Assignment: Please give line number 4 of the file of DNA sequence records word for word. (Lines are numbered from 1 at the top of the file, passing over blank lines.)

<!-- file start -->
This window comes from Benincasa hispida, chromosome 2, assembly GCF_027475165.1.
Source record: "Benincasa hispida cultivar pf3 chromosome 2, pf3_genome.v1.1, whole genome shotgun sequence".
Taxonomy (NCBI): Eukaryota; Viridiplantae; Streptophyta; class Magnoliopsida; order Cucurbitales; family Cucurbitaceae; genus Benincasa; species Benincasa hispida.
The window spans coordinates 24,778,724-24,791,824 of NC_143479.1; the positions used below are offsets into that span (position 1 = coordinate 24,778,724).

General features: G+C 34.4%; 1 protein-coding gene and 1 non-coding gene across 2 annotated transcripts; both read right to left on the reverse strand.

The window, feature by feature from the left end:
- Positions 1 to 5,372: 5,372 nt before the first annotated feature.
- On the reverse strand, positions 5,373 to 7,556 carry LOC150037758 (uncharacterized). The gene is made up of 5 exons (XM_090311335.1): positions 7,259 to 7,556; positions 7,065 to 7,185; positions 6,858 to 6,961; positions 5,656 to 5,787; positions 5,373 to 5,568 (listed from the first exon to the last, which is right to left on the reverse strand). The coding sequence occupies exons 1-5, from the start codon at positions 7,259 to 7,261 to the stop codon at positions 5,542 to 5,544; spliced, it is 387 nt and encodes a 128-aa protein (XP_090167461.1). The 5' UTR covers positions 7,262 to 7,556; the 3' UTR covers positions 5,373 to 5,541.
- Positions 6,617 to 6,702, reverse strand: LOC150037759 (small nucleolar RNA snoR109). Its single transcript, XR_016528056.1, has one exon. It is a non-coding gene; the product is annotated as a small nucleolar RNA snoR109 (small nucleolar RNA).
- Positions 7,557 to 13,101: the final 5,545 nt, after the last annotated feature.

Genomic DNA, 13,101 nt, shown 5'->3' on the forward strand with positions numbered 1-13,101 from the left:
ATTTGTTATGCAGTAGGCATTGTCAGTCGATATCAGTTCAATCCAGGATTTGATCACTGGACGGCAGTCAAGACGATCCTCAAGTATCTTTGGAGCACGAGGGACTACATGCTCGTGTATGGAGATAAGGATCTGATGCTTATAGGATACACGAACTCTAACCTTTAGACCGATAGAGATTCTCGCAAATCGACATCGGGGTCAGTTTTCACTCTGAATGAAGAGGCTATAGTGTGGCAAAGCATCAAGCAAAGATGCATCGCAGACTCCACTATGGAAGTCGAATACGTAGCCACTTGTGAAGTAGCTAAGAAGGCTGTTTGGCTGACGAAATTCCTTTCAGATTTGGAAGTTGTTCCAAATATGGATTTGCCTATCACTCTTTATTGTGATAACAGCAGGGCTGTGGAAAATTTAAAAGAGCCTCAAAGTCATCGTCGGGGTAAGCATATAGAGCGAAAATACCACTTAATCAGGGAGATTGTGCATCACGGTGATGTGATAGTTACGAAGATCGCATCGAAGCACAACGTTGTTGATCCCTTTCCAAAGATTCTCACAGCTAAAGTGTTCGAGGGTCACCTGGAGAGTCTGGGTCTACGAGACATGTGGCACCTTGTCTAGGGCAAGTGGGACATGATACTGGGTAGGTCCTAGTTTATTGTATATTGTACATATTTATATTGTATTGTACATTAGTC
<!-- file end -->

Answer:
The window spans coordinates 24,778,724-24,791,824 of NC_143479.1; the positions used below are offsets into that span (position 1 = coordinate 24,778,724).